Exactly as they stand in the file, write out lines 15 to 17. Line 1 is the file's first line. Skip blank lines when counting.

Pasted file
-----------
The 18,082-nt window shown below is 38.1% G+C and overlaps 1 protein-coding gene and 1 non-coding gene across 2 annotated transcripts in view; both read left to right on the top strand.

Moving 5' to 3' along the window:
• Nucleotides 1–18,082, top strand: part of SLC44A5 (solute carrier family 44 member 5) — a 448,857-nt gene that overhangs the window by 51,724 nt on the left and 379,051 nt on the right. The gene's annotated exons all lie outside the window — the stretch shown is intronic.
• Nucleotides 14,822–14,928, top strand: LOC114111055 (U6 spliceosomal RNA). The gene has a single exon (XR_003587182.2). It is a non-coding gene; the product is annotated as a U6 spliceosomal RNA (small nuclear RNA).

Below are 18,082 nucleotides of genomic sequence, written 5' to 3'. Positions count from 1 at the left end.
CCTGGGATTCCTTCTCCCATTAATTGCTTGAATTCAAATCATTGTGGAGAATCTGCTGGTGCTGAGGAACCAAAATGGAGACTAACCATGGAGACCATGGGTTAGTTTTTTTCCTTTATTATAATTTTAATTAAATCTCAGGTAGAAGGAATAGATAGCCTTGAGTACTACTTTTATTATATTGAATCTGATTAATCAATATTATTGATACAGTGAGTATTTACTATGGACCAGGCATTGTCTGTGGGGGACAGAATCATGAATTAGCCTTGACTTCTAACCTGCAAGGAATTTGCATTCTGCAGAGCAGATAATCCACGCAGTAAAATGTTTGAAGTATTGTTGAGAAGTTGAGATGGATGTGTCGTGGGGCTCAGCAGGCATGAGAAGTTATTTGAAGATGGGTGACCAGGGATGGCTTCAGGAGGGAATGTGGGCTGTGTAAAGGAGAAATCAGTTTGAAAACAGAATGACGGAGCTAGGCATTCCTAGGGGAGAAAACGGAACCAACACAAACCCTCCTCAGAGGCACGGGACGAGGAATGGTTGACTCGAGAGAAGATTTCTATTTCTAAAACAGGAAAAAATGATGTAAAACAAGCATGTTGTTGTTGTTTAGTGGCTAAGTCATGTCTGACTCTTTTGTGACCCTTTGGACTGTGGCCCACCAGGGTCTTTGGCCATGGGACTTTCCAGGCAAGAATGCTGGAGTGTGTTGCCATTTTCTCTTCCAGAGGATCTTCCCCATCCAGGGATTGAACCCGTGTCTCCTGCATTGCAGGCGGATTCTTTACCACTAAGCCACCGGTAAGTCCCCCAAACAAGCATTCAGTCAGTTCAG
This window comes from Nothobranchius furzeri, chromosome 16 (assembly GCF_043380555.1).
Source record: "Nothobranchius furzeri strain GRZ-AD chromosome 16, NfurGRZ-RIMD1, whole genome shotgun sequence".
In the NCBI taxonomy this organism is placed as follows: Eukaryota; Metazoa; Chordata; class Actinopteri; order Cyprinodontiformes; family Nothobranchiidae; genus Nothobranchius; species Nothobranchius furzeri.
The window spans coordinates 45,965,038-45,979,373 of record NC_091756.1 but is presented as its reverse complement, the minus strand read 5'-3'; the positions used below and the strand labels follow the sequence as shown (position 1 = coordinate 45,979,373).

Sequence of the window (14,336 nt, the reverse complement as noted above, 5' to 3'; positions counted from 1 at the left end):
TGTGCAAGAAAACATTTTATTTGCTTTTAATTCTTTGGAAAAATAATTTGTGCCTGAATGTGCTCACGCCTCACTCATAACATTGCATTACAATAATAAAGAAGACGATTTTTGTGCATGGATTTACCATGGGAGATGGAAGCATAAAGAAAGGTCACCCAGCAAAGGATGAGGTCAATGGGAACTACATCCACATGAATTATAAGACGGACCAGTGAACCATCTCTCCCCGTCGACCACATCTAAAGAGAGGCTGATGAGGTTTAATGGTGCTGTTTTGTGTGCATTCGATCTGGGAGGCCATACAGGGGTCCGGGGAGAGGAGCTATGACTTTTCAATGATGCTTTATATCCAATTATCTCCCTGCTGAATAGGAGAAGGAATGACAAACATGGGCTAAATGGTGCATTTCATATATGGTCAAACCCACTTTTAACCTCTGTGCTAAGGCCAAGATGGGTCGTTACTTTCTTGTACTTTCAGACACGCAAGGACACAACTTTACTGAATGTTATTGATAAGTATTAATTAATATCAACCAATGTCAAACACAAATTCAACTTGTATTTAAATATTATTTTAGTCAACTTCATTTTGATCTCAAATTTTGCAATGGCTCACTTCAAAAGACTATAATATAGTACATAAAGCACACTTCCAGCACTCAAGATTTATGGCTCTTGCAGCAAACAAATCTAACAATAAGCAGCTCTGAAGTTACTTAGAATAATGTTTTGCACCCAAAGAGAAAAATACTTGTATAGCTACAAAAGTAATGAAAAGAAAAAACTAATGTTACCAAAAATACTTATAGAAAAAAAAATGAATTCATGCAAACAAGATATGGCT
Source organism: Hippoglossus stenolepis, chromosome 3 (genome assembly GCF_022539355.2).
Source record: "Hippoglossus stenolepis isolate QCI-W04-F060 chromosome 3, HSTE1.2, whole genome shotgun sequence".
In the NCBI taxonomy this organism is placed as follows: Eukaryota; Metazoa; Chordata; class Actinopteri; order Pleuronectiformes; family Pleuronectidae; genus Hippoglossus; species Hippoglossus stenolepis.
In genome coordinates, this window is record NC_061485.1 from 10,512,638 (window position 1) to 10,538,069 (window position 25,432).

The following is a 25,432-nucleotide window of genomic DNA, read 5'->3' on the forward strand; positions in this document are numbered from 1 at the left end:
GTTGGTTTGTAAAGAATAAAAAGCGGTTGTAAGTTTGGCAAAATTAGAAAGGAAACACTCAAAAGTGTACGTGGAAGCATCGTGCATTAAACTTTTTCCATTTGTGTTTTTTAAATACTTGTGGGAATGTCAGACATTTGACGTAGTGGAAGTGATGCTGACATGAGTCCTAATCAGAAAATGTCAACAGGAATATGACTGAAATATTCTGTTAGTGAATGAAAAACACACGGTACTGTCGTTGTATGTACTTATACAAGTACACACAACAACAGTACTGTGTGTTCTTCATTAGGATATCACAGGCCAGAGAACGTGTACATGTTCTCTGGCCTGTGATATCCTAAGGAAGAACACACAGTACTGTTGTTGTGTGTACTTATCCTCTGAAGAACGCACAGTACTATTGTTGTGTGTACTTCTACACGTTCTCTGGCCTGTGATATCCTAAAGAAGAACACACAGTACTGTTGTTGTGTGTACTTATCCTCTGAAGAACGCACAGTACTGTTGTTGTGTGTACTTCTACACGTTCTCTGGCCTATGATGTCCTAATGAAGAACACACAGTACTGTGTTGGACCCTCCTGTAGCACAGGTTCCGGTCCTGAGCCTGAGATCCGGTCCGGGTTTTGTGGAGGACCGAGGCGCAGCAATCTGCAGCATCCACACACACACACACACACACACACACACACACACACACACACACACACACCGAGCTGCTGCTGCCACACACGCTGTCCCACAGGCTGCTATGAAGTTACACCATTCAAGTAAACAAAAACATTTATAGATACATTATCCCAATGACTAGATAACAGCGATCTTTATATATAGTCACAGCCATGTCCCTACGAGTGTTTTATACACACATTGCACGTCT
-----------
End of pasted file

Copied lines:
In the NCBI taxonomy this organism is placed as follows: Eukaryota; Metazoa; Chordata; class Actinopteri; order Pleuronectiformes; family Pleuronectidae; genus Hippoglossus; species Hippoglossus stenolepis.
In genome coordinates, this window is record NC_061485.1 from 10,512,638 (window position 1) to 10,538,069 (window position 25,432).

The following is a 25,432-nucleotide window of genomic DNA, read 5'->3' on the forward strand; positions in this document are numbered from 1 at the left end: